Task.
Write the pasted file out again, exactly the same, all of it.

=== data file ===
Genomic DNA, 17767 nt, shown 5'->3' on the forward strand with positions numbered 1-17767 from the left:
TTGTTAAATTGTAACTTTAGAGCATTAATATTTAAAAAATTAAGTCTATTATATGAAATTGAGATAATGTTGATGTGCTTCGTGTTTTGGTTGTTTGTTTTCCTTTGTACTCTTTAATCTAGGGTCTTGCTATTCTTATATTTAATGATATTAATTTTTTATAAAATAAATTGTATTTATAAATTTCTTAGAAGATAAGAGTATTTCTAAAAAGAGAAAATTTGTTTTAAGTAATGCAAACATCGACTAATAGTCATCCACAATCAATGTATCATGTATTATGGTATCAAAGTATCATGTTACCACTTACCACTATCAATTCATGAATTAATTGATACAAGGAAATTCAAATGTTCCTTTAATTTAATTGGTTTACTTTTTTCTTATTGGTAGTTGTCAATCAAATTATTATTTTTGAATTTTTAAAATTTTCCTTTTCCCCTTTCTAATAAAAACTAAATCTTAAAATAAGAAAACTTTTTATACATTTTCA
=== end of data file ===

Genomic DNA, 17767 nt, shown 5'->3' on the forward strand with positions numbered 1-17767 from the left:
TTGTTAAATTGTAACTTTAGAGCATTAATATTTAAAAAATTAAGTCTATTATATGAAATTGAGATAATGTTGATGTGCTTCGTGTTTTGGTTGTTTGTTTTCCTTTGTACTCTTTAATCTAGGGTCTTGCTATTCTTATATTTAATGATATTAATTTTTTATAAAATAAATTGTATTTATAAATTTCTTAGAAGATAAGAGTATTTCTAAAAAGAGAAAATTTGTTTTAAGTAATGCAAACATCGACTAATAGTCATCCACAATCAATGTATCATGTATTATGGTATCAAAGTATCATGTTACCACTTACCACTATCAATTCATGAATTAATTGATACAAGGAAATTCAAATGTTCCTTTAATTTAATTGGTTTACTTTTTTCTTATTGGTAGTTGTCAATCAAATTATTATTTTTGAATTTTTAAAATTTTCCTTTTCCCCTTTCTAATAAAAACTAAATCTTAAAATAAGAAAACTTTTTATACATTTTCA